Clever modifications to optical tweezers have emerged as the field of optical manipulation in biology has matured. Two notable examples are time-shared traps and the optical torque wrench. Time-sharing traps produce multiple traps from a single beam by scanning along a set of predetermined positions more quickly than the trapped objects can respond (that is, faster than the Brownian roll-off frequency, which is typically in the kilohertz range). Such traps can be moved, created or turned off independently. An analogous approach enables the trapping of objects of arbitrary shape. One study involved using a ‘keyhole’ trap shape comprising a conventional point trap and a line trap (made by rapidly scanning the laser beam along a single axis) to trap microtubules along their long axes for studying depolymerization phenomena17. Multiple, independent traps — indeed, almost any desired distribution of laser light in the specimen plane — may also be produced in a versatile way by wavefront synthesis using computer-addressable spatial light modulators, allowing the realization of holographic optical tweezers18. Holographic traps have not yet had a major impact in biological applications, perhaps because of their relatively low light throughput, but that situation may change in the future.

Another potentially important development is the ‘optical torque wrench’ (OTW), which is the rotational analogue of an optical force clamp19. An OTW can be used to apply a constant torque of more than 100 pN nm to a micrometre-scale birefringent object. The object may exhibit intrinsic birefringence, such as a nanofabricated cylinder made of quartz, or form birefringence, such as for an oblate spheroid made from polystyrene. The trap exerts a rotational force by using an electro-optic modulator to spin the axial orientation of the polarized light introduced to the sample. The instrument continuously monitors the difference in circular polarization between the light entering and leaving the trapped specimen. Owing to the conservation of angular momentum, this difference reports the change in angular momentum imparted to the sample, which equals the applied torque. A computer-feedback circuit is used to maintain this polarization difference at some pre-set level, thereby keeping the torque constant. The OTW offers a particularly promising way to study any biomolecules that impart torque or twist (for example, rotary biomotors, DNA topoisomerases, helicases and gyrases), or enzymes that translocate along helical paths (for example, DNA-based replication and transcription enzymes). An OTW can also facilitate studies of the nanomechanical properties of filaments subjected to twist (such as DNA, RNA, microtubules and actin filaments; Fig. 2). Work with the OTW is only just beginning.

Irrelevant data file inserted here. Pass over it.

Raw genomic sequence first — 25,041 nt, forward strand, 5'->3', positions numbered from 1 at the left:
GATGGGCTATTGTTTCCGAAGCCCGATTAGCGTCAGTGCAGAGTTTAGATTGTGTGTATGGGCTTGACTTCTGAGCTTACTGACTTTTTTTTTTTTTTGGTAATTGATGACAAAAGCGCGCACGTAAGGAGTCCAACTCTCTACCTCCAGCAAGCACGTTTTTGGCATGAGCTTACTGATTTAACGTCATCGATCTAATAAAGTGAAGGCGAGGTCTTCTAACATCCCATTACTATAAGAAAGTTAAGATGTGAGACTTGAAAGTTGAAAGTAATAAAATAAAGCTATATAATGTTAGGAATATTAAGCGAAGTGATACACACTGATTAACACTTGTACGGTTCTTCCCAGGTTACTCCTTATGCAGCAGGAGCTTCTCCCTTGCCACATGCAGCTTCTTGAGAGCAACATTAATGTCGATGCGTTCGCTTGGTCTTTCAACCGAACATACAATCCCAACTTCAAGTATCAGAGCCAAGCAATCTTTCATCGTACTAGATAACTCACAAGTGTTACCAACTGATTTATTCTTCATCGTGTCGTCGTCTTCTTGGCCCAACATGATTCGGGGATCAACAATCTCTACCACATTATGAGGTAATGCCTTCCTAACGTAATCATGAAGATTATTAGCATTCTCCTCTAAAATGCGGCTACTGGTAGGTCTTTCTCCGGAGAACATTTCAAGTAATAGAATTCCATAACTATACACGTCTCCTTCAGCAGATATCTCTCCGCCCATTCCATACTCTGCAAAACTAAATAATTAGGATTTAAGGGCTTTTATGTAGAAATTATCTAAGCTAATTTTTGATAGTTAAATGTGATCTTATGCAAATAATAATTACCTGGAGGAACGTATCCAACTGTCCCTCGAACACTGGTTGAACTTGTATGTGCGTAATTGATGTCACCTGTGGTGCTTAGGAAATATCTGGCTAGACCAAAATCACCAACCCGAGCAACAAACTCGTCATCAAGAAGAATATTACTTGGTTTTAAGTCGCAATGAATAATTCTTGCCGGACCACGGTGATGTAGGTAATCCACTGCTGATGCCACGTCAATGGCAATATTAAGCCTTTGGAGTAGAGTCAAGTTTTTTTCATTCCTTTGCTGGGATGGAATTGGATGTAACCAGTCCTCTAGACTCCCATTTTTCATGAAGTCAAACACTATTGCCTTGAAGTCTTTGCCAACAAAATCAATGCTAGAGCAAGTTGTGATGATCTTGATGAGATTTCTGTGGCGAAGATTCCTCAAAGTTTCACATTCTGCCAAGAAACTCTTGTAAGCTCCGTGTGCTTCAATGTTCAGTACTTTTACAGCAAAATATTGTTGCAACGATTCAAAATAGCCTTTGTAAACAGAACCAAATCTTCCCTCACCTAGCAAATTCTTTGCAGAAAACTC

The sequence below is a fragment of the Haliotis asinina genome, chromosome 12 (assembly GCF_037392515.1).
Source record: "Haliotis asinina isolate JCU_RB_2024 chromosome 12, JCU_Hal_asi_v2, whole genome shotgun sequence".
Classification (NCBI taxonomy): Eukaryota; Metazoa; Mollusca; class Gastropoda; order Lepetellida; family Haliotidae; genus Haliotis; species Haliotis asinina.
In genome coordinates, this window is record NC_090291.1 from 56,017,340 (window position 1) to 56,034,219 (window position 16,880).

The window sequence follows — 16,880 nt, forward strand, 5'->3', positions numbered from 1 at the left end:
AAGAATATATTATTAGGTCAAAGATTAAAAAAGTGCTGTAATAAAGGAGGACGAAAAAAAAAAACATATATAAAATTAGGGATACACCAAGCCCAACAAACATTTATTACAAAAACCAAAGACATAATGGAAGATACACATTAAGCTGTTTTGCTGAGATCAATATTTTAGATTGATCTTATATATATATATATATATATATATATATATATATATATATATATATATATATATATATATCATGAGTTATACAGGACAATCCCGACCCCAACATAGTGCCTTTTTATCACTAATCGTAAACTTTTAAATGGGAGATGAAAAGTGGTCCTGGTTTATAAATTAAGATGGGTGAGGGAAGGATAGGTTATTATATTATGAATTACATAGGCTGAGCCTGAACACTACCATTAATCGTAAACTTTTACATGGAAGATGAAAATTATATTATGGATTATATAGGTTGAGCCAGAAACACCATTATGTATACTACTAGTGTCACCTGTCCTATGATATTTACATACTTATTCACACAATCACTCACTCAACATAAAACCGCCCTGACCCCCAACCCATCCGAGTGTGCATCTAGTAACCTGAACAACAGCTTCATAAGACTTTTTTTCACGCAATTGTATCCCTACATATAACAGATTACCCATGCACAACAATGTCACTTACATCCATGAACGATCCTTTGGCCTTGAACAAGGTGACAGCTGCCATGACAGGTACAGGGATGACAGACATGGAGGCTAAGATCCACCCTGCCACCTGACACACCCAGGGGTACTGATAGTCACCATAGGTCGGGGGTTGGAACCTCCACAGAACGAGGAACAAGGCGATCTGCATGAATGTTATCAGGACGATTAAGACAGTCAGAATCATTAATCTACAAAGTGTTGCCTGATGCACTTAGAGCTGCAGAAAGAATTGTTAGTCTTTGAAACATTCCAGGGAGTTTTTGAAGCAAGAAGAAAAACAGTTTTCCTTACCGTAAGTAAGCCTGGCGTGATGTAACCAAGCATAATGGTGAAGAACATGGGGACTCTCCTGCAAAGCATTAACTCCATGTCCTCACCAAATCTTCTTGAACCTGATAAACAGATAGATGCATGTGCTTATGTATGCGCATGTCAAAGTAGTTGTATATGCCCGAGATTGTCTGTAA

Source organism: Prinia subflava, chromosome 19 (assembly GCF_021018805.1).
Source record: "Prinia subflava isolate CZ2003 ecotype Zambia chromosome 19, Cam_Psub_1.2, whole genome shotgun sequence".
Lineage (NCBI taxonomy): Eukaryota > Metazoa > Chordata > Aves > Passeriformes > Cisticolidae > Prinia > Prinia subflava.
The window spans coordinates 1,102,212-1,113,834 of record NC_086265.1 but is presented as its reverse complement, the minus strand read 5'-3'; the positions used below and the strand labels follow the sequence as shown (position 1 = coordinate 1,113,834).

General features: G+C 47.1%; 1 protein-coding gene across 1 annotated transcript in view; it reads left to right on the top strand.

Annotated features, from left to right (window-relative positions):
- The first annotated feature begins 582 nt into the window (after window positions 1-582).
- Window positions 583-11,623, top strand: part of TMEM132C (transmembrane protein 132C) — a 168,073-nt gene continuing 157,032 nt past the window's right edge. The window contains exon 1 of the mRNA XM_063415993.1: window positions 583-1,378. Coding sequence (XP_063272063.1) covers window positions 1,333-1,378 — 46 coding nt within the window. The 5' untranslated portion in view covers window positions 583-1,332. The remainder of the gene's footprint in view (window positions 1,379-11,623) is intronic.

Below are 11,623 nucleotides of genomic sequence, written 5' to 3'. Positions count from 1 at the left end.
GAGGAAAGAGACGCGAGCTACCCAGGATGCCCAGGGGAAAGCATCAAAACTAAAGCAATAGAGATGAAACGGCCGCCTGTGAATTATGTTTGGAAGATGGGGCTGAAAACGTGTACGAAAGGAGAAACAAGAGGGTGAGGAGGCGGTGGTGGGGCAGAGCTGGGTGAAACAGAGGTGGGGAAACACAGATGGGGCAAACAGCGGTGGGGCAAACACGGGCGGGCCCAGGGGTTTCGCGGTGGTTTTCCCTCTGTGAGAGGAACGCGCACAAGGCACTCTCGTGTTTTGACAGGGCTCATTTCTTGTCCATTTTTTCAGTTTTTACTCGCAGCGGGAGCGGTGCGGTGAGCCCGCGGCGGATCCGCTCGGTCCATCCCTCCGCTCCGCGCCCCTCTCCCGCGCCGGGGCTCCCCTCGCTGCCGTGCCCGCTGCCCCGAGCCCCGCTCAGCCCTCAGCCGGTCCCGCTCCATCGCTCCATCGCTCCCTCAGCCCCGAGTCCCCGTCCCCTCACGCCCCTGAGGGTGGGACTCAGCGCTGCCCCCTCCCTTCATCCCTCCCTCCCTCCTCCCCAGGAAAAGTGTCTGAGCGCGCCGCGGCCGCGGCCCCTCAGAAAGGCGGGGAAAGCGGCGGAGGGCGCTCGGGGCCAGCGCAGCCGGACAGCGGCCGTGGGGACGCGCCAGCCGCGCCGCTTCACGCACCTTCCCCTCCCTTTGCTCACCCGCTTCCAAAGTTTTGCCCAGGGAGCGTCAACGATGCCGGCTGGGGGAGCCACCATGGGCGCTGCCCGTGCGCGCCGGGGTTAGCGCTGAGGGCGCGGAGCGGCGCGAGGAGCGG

Figure 2
Twisting DNA with an optical torque wrench. Inset, left: scanning electron micrograph of a nanofabricated quartz cylinder. Inset, right: schematic of the experimental set-up (not to scale), in which a DNA molecule is tethered to the cylinder at one end ...

Over the past two decades, optical traps have made fundamental contributions to our detailed understanding of the mechanochemistry of molecular motors (Fig. 3). For example, experiments based on optical tweezers have been able to resolve the 8.2 nm steps taken by kinesin on microtubules4 and have demonstrated that such motors advance processively over very long distances (hundreds of steps)20. Other notable successes of optical traps include studies of the motor-like properties of the bacterial version of RNA polymerase (RNAP)21, the unique mechanisms of the eukaryotic version of RNAP (RNAP II)22, the DNA packaging motor found in the base of bacteriophages (bacterial viruses)23, the motor proteins myosin5 and dynein24, a wide variety of nucleic-acid-based enzymes that are ubiquitous in biology25,26, and the motions of ribosome, a giant macromolecular machine composed of proteins and nucleic acids27 (Fig. 3).

Figure 3
Examples of the diverse protein and nucleic acid systems that have been studied using optical tweezers, ranging in complexity from simple hairpins, formed in RNA or double-stranded DNA, to the bacterial ribosome, a macromolecular machine comprised of ...

Optical tweezers have also greatly improved our basic understanding of the nanomechanical properties of biological polymers such as nucleic acids and polypeptides28,29 (Fig. 3). Double-stranded DNA — the repository of genetic information — is known to be a relatively stiff, uncomplicated polymer whose force–extension behaviour is well-described by a worm-like chain model28 with a persistence length of ~50 nm. Similar investigations have explored the nanomechanical properties of single-stranded DNA and RNA, which are substantially different from their double-stranded counterparts. Inside cells, RNA molecules and polypeptides generally fold themselves into complex shapes. For example, some genes are controlled by the folding of short pieces of RNA formed from the initial, untranslated region of DNA located upstream of the protein-coding regions. Such RNA regulatory elements are known as riboswitches. Parts of riboswitches fold into specific forms, called aptamers, which are able to bind specific ligands (typically small metabolites) and thus monitor the health of the cell. Depending on the formation and binding state of its aptamer portion, a given riboswitch can influence the transcription, translation or splicing of downstream genes. Optical traps, in conjunction with new methods of analysis (see below), have made it possible to study riboswitch regulation in considerable detail and to reconstruct the complete energy landscapes for aptamer folding, including various structural intermediates29. Optical traps also make it possible to study protein and polypeptide folding, although the forces required to fully unfold proteins are typically larger than for nucleic acids and sometimes in excess of 50 pN, making atomic force microscopy a better option for certain types of protein-folding experiments. Successful studies using optical tweezers have already been carried out on giant proteins such as titin30, which maintains the integrity of muscle cells during contraction, and even down to tiny polypeptides such as isolated protein domains from phage T4 lysozyme31.